What happens to Turner Field now becomes a central piece of Reed’s second-term. Millions in public funds raised through tax allocation districts, aimed at spurring development, have yielded little more than a few ambitious plans.
Atlanta City Councilwoman Carla Smith, whose district includes The Ted, said the news came as a “punch in the chest.”
Now, she she’s worried about the nascent redevelopment plans for the area. Braves fan Richard Steventon, 36, who was eating lunch at a BBQ joint near the stadium, put it a different way.
“Take the stadium away from here and what do you really have?” he asked.
That question won’t be answered any time soon. Reed said the city has talked with several firms interested in redeveloping the Turner Field area, but that he expects any process that is “worthy of our city and strengthens our downtown” to take several years.
William Perry, the head of the Common Cause watchdog group, was among the critics who suggested that Reed had his eye on the wrong ball.
“It’s pretty hypocritical to let go of a team that plays 81 games a year in downtown,” he said, “while making the case that the city will crumble if it loses a team that plays there eight games a year.”
Utz takes umbrage with suggestions the city didn’t work hard enough to keep the team in town. He maintains city officials were operating in good faith to keep the Braves.
“We certainly can’t match a $450 million deal in 48 hours, which is approximately the amount of time we’ve had to react to it.”
Staff photographer Curtis Compton contributed to this report.
A history of Turner Field
- Monday The Atlanta Braves announce the team’s intention to move to a Cobb County stadium.
- Thursday. Atlanta Mayor Kasim Reed is informed that the Braves plan to move to Cobb County.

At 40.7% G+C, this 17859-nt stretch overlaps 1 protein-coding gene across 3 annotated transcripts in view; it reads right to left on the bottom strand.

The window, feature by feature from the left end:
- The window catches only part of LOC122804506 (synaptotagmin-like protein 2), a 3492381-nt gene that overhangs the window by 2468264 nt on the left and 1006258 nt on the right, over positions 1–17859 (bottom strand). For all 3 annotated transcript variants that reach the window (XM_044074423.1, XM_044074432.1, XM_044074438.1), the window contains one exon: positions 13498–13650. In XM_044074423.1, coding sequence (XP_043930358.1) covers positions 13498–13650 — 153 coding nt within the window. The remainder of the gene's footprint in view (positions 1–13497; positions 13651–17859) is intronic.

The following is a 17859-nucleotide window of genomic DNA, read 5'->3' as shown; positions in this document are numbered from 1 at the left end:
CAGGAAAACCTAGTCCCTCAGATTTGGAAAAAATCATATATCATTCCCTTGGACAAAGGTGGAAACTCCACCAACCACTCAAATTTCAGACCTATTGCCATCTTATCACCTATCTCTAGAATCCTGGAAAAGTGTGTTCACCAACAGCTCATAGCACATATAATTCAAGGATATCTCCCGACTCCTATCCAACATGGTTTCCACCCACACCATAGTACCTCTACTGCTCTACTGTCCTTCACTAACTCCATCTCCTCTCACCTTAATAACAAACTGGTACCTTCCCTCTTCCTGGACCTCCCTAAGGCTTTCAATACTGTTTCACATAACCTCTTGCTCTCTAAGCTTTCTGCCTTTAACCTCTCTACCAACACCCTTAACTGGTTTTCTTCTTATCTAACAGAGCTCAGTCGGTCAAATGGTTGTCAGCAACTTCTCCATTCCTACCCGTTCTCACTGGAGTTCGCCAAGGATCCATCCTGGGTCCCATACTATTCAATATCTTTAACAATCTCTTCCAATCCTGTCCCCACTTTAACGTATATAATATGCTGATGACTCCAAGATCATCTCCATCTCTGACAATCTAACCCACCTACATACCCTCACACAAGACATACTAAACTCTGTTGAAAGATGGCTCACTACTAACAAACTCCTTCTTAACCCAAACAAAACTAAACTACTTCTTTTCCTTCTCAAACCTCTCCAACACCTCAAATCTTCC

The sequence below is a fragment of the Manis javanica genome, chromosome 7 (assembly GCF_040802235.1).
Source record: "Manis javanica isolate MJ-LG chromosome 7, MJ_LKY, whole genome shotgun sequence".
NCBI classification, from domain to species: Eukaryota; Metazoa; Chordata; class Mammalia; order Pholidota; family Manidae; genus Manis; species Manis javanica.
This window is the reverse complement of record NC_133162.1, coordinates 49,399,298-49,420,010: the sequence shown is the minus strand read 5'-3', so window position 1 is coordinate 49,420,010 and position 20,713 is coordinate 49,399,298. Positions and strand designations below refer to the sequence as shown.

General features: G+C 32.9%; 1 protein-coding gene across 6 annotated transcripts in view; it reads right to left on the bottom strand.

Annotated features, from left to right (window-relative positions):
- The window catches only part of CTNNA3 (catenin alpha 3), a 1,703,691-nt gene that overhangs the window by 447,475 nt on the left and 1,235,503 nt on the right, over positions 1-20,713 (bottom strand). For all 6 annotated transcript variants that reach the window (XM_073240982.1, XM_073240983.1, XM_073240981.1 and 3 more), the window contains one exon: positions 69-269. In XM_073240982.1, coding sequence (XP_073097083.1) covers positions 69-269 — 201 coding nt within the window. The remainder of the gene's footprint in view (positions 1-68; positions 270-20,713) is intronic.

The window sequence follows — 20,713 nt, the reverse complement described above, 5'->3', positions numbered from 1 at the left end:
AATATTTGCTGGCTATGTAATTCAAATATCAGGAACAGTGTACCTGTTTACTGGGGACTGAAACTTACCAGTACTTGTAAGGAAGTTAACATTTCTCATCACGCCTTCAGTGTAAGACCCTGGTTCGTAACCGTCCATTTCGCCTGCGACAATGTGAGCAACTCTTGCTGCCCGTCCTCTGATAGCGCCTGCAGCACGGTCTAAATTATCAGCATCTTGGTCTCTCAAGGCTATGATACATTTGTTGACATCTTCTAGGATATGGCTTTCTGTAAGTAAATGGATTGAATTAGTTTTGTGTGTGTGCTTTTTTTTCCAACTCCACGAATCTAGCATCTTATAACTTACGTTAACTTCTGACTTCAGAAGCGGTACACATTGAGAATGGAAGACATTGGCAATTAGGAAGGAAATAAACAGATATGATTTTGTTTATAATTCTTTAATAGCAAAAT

- July. The Braves and the city of Atlanta discuss a plan to possibly bring a public rail system to Turner Field, talks tied to the 2016 expiration of the Braves Turner Field lease with Atlanta-Fulton County Recreation Authority.
- July. Cobb County officials and the Braves begin secret talks about a possible stadium deal that would move the Braves to a new stadium in Cobb.
- May 2012. The city of Atlanta enters talks with the Atlanta Braves about a broad redevelopment project around Turner Field that would improve fan amenities tied to the stadium
- Oct. 23, 1999 Turner Field hosts its first World Series game. The Braves lost to the New York Yankees, who would go on to sweep the series.
- Aug. 2, 1997 Atlanta-Fulton County Stadium is demolished to make way for a parking lot
- April 4, 1997 The $200 million Turner Field hosts its first game. The Braves defeat the Chicago Cubs 5-4.
- Sept. 1996-April 1997 Olympic stadium is retrofitted into a baseball-only, open-air, natural grass facility. Construction included the demolition of 35,000 seats. Turner Field seats 49,000 when it opens. The stadium is owned by Atlanta-Fulton County Recreation Authority and leased to the Braves.
- June 1996. At a cost of $207 million Olympic Stadium is built just south of Atlanta-Fulton County Stadium and in time for the opening ceremony of the 1996 Summer Olympic games.